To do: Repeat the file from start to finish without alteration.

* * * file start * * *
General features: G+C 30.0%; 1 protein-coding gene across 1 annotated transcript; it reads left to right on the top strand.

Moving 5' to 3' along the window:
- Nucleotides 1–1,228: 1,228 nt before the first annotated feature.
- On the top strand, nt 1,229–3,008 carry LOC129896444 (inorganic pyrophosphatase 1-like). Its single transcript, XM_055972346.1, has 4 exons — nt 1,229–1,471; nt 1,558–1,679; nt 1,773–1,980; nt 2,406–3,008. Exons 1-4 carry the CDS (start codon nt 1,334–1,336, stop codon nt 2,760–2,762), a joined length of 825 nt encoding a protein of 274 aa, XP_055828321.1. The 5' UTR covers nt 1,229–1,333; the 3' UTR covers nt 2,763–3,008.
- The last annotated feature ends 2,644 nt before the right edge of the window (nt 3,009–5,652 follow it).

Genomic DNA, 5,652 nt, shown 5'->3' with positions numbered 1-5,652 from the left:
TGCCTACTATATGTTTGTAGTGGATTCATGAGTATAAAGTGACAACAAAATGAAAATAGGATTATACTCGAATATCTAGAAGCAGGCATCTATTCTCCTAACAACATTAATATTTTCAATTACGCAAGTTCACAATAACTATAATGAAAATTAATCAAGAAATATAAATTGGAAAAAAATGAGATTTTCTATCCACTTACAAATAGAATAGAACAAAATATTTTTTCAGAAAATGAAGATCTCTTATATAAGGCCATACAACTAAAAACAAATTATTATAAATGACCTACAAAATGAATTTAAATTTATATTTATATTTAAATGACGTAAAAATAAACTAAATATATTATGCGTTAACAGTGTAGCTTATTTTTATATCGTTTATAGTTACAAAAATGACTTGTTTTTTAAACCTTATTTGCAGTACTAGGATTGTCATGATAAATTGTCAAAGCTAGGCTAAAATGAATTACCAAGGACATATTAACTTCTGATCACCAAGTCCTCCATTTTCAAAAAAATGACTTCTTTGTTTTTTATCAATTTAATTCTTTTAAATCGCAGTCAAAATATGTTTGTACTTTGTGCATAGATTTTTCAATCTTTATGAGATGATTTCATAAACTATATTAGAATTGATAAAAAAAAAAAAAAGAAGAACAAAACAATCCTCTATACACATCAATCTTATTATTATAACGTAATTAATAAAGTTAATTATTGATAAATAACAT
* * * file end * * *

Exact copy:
General features: G+C 30.0%; 1 protein-coding gene across 1 annotated transcript; it reads left to right on the top strand.

Moving 5' to 3' along the window:
- Nucleotides 1–1,228: 1,228 nt before the first annotated feature.
- On the top strand, nt 1,229–3,008 carry LOC129896444 (inorganic pyrophosphatase 1-like). Its single transcript, XM_055972346.1, has 4 exons — nt 1,229–1,471; nt 1,558–1,679; nt 1,773–1,980; nt 2,406–3,008. Exons 1-4 carry the CDS (start codon nt 1,334–1,336, stop codon nt 2,760–2,762), a joined length of 825 nt encoding a protein of 274 aa, XP_055828321.1. The 5' UTR covers nt 1,229–1,333; the 3' UTR covers nt 2,763–3,008.
- The last annotated feature ends 2,644 nt before the right edge of the window (nt 3,009–5,652 follow it).

Genomic DNA, 5,652 nt, shown 5'->3' with positions numbered 1-5,652 from the left:
TGCCTACTATATGTTTGTAGTGGATTCATGAGTATAAAGTGACAACAAAATGAAAATAGGATTATACTCGAATATCTAGAAGCAGGCATCTATTCTCCTAACAACATTAATATTTTCAATTACGCAAGTTCACAATAACTATAATGAAAATTAATCAAGAAATATAAATTGGAAAAAAATGAGATTTTCTATCCACTTACAAATAGAATAGAACAAAATATTTTTTCAGAAAATGAAGATCTCTTATATAAGGCCATACAACTAAAAACAAATTATTATAAATGACCTACAAAATGAATTTAAATTTATATTTATATTTAAATGACGTAAAAATAAACTAAATATATTATGCGTTAACAGTGTAGCTTATTTTTATATCGTTTATAGTTACAAAAATGACTTGTTTTTTAAACCTTATTTGCAGTACTAGGATTGTCATGATAAATTGTCAAAGCTAGGCTAAAATGAATTACCAAGGACATATTAACTTCTGATCACCAAGTCCTCCATTTTCAAAAAAATGACTTCTTTGTTTTTTATCAATTTAATTCTTTTAAATCGCAGTCAAAATATGTTTGTACTTTGTGCATAGATTTTTCAATCTTTATGAGATGATTTCATAAACTATATTAGAATTGATAAAAAAAAAAAAAAGAAGAACAAAACAATCCTCTATACACATCAATCTTATTATTATAACGTAATTAATAAAGTTAATTATTGATAAATAACAT